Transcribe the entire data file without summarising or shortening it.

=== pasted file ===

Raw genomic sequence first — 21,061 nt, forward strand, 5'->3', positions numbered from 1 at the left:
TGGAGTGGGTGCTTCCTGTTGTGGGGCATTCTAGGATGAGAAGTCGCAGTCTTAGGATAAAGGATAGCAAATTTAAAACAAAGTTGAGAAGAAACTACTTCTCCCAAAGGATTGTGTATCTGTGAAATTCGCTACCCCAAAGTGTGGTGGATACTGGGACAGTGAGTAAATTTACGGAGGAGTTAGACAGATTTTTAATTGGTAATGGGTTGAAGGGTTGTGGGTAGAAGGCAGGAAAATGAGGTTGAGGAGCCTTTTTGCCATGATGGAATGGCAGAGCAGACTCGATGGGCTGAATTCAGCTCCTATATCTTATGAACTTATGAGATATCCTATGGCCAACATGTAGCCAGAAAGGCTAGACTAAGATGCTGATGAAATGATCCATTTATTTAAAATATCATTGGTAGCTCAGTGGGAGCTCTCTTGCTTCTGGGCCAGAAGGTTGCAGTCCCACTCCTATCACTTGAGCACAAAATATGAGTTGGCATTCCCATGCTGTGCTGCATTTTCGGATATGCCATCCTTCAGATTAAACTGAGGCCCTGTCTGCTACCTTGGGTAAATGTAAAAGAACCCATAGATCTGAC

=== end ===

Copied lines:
Raw genomic sequence first — 21,061 nt, forward strand, 5'->3', positions numbered from 1 at the left:
TGGAGTGGGTGCTTCCTGTTGTGGGGCATTCTAGGATGAGAAGTCGCAGTCTTAGGATAAAGGATAGCAAATTTAAAACAAAGTTGAGAAGAAACTACTTCTCCCAAAGGATTGTGTATCTGTGAAATTCGCTACCCCAAAGTGTGGTGGATACTGGGACAGTGAGTAAATTTACGGAGGAGTTAGACAGATTTTTAATTGGTAATGGGTTGAAGGGTTGTGGGTAGAAGGCAGGAAAATGAGGTTGAGGAGCCTTTTTGCCATGATGGAATGGCAGAGCAGACTCGATGGGCTGAATTCAGCTCCTATATCTTATGAACTTATGAGATATCCTATGGCCAACATGTAGCCAGAAAGGCTAGACTAAGATGCTGATGAAATGATCCATTTATTTAAAATATCATTGGTAGCTCAGTGGGAGCTCTCTTGCTTCTGGGCCAGAAGGTTGCAGTCCCACTCCTATCACTTGAGCACAAAATATGAGTTGGCATTCCCATGCTGTGCTGCATTTTCGGATATGCCATCCTTCAGATTAAACTGAGGCCCTGTCTGCTACCTTGGGTAAATGTAAAAGAACCCATAGATCTGAC